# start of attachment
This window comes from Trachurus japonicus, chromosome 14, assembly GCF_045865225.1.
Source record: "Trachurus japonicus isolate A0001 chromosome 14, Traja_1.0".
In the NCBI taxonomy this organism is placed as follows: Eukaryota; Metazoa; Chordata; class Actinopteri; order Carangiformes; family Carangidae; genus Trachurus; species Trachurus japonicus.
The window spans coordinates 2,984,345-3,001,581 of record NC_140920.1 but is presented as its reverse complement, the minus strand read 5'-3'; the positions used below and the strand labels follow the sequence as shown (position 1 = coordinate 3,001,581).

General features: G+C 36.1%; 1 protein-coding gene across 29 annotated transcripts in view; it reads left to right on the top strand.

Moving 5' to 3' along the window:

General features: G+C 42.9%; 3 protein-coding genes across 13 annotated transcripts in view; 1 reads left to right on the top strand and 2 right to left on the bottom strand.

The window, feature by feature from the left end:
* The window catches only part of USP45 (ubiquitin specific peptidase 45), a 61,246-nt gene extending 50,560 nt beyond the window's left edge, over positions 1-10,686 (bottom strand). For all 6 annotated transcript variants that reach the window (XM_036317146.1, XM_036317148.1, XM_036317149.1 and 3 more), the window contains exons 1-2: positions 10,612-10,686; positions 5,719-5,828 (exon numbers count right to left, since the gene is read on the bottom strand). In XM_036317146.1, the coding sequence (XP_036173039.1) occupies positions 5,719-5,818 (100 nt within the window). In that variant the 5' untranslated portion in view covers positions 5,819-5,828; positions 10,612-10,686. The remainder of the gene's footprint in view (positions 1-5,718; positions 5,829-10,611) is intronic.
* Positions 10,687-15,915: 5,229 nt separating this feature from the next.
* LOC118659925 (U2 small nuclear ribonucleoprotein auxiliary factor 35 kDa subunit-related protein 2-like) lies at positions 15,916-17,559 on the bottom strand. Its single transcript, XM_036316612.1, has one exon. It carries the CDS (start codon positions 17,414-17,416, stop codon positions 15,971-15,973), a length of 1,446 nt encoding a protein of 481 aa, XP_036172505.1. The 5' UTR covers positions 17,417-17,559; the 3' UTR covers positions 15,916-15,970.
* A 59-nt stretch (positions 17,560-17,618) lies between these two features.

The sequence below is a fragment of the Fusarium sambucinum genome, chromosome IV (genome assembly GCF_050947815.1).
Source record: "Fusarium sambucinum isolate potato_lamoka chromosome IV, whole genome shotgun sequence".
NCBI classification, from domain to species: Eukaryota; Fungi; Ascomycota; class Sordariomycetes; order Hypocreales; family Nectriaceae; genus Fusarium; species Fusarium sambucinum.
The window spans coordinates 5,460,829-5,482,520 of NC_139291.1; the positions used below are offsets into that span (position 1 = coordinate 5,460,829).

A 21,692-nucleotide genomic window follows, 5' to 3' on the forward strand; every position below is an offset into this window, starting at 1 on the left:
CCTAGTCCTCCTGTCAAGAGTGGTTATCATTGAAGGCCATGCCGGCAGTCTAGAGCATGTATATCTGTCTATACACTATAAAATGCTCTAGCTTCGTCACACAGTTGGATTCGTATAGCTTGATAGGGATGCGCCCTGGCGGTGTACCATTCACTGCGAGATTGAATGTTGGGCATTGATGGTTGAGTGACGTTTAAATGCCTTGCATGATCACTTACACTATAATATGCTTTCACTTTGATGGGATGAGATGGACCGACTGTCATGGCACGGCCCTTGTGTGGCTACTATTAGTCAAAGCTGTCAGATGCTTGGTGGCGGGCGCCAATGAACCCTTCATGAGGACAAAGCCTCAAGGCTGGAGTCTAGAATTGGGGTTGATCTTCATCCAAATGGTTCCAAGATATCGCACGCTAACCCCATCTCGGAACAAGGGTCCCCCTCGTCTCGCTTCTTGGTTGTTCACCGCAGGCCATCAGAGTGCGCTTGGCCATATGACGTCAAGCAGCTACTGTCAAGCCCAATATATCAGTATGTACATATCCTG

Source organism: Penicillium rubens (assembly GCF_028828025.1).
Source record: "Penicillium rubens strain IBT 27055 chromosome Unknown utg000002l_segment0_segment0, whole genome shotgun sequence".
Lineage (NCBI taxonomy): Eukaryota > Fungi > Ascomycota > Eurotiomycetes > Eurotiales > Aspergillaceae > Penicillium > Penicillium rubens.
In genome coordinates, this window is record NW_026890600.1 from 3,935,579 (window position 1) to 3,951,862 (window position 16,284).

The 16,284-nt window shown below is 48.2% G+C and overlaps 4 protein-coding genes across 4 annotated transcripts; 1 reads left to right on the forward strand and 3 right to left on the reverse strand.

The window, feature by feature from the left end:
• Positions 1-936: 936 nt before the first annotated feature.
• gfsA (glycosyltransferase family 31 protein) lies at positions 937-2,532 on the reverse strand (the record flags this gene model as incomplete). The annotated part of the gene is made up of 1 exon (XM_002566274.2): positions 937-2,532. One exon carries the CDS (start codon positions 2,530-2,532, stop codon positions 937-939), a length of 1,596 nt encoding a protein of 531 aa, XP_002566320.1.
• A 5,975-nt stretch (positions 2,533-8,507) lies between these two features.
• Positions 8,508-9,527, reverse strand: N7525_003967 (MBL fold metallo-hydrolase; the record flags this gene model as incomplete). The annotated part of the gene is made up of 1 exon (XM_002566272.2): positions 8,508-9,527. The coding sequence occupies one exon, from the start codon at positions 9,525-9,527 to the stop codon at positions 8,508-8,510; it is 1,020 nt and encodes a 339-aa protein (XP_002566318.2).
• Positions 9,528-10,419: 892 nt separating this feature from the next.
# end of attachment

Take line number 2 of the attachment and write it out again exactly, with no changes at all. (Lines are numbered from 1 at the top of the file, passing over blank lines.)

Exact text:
Source record: "Trachurus japonicus isolate A0001 chromosome 14, Traja_1.0".